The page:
We’ve already mentioned countless times before how Gota de Leche and other charity organizations are kept afloat (and even thrive) largely on the spirit of volunteerism. But since La Protección de la Infancia founded Gota in 1906, three values became highly apparent as to why this foundation continues its mission despite the historical, political, economic, and environmental upheavals that happened in its century-long existence.
When beriberi struck during the American colonization, a group of feminists formed the Asociación Feminista Filipina in 1905. They focused on infant mortality and on finding a solution to the tainted milk of infected mothers that was causing alarming rates of infant deaths. Gota de Leche first operated on a bare-bones system that relied on donations from generous sponsors, and volunteered time from caring health care providers and supporters. Not even World War II stopped Gota de Leche from serving children and mothers. Unnamed citizens donated services, utilities, land, furniture, dairy animals, and even fresh milk from their own backyards so that the feeding and nutritional services continued, uninterrupted.
In recent times, most of the country’s NGOs came under fire and were tainted with the controversy of certain unscrupulous individuals’ corrupt ways – but Gota de Leche remained resilient in its tasks to address hunger and malnutrition among children and mothers with programs that have proven to be effective and sustainable. Come rain, floods, unbearable heat, and storms of political nature, it is safe to say that Gota de Leche will be here to stay.
In recognition of its work, the Philippine Congress and the City of Manila allocated government funds regularly to Gota de Leche, while Manila’s most prominent families and companies donated services and resources to keep it going. This show of generosity is why the officers and staff of Gota continue to be generous with their time, support, and caring in turn. One of the best examples of generosity was when Gota de Leche’s then-President, Natividad Almeda-Lopez, established the first pediatric hospital in the country, with free medical services for up to five thousand children each year in its first 10 years. When Manila Children’s and Lying-in Hospital opened in 1974, Gota de Leche began helping mothers by providing obstetric and gynecological as well as family planning services, and continued to do so for 25 more years.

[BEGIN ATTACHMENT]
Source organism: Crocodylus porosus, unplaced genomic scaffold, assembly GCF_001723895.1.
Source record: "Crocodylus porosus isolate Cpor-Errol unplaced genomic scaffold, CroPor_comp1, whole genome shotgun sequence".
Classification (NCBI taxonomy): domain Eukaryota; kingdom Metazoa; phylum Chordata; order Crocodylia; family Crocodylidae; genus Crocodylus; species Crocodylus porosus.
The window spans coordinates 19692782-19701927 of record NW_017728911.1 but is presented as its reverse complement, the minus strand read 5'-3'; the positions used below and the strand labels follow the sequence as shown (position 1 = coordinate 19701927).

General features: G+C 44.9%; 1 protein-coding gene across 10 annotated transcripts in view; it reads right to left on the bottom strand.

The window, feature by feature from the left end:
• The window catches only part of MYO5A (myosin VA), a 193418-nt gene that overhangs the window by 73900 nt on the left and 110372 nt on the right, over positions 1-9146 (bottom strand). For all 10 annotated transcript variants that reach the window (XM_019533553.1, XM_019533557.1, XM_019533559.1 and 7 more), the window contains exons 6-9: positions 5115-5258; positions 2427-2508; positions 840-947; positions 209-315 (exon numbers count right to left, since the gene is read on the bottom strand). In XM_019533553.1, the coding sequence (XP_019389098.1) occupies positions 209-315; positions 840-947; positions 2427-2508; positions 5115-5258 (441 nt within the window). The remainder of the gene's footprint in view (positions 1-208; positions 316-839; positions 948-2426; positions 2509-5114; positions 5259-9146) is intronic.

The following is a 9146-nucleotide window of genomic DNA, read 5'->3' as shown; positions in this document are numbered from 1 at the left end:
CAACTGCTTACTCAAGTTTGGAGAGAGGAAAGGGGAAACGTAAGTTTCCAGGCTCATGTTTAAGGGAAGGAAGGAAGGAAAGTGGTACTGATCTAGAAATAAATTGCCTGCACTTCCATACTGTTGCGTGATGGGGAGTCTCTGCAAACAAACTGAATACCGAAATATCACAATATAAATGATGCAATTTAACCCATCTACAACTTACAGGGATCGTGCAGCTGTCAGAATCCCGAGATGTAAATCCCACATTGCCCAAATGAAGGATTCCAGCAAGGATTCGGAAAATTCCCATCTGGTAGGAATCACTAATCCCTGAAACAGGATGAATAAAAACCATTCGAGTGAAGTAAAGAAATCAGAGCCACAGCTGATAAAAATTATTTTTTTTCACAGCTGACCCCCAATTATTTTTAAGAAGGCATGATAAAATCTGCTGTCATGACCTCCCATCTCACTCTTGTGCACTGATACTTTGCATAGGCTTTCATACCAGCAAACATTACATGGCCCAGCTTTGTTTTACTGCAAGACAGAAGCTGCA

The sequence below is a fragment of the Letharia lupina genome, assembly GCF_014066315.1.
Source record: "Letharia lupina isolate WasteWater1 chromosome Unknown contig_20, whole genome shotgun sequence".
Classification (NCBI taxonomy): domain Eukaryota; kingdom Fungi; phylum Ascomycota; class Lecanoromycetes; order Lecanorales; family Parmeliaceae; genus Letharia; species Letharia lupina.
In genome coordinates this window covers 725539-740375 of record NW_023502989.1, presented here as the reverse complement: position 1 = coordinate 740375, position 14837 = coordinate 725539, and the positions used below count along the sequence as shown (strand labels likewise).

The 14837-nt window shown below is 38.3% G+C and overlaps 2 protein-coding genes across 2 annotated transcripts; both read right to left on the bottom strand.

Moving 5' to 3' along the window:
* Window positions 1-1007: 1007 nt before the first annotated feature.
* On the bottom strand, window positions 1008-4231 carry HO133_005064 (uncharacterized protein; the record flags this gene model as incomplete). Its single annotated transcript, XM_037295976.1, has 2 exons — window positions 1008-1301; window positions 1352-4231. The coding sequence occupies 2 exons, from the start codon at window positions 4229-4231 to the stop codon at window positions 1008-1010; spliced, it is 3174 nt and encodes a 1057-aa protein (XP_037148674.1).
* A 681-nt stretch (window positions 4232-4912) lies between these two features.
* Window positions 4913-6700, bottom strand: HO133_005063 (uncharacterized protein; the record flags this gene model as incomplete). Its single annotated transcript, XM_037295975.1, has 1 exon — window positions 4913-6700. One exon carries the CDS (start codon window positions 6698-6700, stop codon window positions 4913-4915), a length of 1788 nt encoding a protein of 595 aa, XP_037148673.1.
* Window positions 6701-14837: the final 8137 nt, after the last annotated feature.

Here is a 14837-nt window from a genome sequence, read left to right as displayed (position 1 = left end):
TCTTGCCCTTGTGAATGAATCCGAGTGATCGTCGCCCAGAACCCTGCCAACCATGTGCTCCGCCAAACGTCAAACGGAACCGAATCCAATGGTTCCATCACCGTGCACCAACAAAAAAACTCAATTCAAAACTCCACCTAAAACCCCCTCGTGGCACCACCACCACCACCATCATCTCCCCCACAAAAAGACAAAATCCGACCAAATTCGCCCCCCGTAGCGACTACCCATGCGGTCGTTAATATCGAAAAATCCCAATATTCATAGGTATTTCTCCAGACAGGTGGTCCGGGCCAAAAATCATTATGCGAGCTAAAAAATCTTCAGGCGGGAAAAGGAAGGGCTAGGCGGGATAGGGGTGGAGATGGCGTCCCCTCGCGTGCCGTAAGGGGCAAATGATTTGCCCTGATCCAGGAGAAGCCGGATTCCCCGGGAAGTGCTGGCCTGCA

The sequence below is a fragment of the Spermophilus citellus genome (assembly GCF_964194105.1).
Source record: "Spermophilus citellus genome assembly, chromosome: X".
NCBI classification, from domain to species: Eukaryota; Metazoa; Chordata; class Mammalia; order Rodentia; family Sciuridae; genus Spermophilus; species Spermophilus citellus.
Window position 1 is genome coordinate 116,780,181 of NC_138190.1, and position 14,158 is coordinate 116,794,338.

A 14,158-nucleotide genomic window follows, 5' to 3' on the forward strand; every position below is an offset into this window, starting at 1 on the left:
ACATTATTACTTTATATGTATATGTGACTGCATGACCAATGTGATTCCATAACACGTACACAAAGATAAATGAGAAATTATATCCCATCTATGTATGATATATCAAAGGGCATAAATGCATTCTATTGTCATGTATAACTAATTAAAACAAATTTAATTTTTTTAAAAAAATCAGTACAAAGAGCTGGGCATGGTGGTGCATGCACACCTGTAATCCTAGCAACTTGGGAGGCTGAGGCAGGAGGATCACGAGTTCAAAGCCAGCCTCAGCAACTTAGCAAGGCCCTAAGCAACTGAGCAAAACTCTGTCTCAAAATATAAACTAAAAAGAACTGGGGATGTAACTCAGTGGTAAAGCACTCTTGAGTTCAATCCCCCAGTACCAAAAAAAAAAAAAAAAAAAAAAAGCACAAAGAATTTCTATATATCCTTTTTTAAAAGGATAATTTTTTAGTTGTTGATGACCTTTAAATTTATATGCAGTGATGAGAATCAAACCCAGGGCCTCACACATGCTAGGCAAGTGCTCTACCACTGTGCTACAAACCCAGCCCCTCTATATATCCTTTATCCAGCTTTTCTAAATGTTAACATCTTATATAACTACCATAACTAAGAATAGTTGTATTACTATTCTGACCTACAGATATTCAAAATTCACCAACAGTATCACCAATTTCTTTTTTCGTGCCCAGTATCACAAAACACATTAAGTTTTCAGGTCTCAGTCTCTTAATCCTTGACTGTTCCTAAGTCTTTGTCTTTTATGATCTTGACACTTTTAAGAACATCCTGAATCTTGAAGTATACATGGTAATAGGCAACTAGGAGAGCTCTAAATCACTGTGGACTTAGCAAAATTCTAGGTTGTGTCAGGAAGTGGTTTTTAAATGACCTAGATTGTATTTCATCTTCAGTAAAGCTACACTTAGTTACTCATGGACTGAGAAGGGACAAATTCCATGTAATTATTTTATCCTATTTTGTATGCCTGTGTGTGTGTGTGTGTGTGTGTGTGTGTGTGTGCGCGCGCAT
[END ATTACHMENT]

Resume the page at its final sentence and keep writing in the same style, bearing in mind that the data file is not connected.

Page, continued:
Today, the milk of human kindness continues to flow with officers, staff, and volunteers helping families manage the health of their malnourished children so that they may be able to reach and sustain normal growth. Pediatricians regularly monitor the growth and address the immediate medical needs of its beneficiaries. Relief operations are also part and parcel of the foundation’s mission.
Respect for history and heritage.
In its original form, Gota de Leche had no need for air conditioning. While the building looks European, it was built with a tropical setting in mind. Circular windows near the ceiling and wide-shuttered capiz doors take advantage of the way warm air goes up to keep the lower part of the building cool. Gota de Leche has been successful not only in maintaining the building’s original purpose for over a century, but also in utilizing practical ways to keep up with the times. Placing value on the past is an important ingredient of heritage architecture. More importantly, it is key to a progressive society.
The remarkable historical legacy of Gota de Leche is symbolized by our distinctly pink building, a declared national heritage site. Conservation efforts of Gota de Leche’s duty-bearers resulted in a citation by the UNESCO Asia-Pacific Heritage Awards in 2003. These efforts were further supported by grants from the National Commission on Culture and the Arts.